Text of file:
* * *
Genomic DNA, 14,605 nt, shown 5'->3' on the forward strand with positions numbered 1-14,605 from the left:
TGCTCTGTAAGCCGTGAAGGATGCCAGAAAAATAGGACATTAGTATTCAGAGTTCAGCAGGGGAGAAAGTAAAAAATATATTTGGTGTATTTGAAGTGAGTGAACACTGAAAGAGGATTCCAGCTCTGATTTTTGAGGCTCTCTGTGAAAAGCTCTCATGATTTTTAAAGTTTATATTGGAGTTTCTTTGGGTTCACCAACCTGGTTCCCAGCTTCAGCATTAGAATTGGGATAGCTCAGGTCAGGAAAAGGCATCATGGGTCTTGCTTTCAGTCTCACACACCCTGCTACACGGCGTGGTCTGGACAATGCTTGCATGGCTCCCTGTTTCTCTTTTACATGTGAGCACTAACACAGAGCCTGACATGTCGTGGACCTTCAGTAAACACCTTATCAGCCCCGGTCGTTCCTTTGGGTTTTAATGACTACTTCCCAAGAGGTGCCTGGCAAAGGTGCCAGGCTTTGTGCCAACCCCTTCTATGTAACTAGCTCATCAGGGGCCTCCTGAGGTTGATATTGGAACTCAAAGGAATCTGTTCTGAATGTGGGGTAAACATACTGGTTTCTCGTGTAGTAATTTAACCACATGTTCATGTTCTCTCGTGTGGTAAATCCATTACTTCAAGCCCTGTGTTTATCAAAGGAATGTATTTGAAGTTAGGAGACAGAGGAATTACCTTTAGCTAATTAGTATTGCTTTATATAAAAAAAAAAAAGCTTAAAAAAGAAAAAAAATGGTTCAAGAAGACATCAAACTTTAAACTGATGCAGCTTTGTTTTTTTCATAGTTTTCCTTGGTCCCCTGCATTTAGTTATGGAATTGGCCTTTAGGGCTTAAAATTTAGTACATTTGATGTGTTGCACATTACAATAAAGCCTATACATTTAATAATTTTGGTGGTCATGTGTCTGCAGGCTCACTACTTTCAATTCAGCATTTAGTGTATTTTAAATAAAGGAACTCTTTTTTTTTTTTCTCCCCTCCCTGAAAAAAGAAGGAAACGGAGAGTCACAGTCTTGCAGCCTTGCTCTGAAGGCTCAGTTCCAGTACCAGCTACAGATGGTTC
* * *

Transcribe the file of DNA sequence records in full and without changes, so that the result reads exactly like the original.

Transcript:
Genomic DNA, 14,605 nt, shown 5'->3' on the forward strand with positions numbered 1-14,605 from the left:
TGCTCTGTAAGCCGTGAAGGATGCCAGAAAAATAGGACATTAGTATTCAGAGTTCAGCAGGGGAGAAAGTAAAAAATATATTTGGTGTATTTGAAGTGAGTGAACACTGAAAGAGGATTCCAGCTCTGATTTTTGAGGCTCTCTGTGAAAAGCTCTCATGATTTTTAAAGTTTATATTGGAGTTTCTTTGGGTTCACCAACCTGGTTCCCAGCTTCAGCATTAGAATTGGGATAGCTCAGGTCAGGAAAAGGCATCATGGGTCTTGCTTTCAGTCTCACACACCCTGCTACACGGCGTGGTCTGGACAATGCTTGCATGGCTCCCTGTTTCTCTTTTACATGTGAGCACTAACACAGAGCCTGACATGTCGTGGACCTTCAGTAAACACCTTATCAGCCCCGGTCGTTCCTTTGGGTTTTAATGACTACTTCCCAAGAGGTGCCTGGCAAAGGTGCCAGGCTTTGTGCCAACCCCTTCTATGTAACTAGCTCATCAGGGGCCTCCTGAGGTTGATATTGGAACTCAAAGGAATCTGTTCTGAATGTGGGGTAAACATACTGGTTTCTCGTGTAGTAATTTAACCACATGTTCATGTTCTCTCGTGTGGTAAATCCATTACTTCAAGCCCTGTGTTTATCAAAGGAATGTATTTGAAGTTAGGAGACAGAGGAATTACCTTTAGCTAATTAGTATTGCTTTATATAAAAAAAAAAAAGCTTAAAAAAGAAAAAAAATGGTTCAAGAAGACATCAAACTTTAAACTGATGCAGCTTTGTTTTTTTCATAGTTTTCCTTGGTCCCCTGCATTTAGTTATGGAATTGGCCTTTAGGGCTTAAAATTTAGTACATTTGATGTGTTGCACATTACAATAAAGCCTATACATTTAATAATTTTGGTGGTCATGTGTCTGCAGGCTCACTACTTTCAATTCAGCATTTAGTGTATTTTAAATAAAGGAACTCTTTTTTTTTTTTCTCCCCTCCCTGAAAAAAGAAGGAAACGGAGAGTCACAGTCTTGCAGCCTTGCTCTGAAGGCTCAGTTCCAGTACCAGCTACAGATGGTTC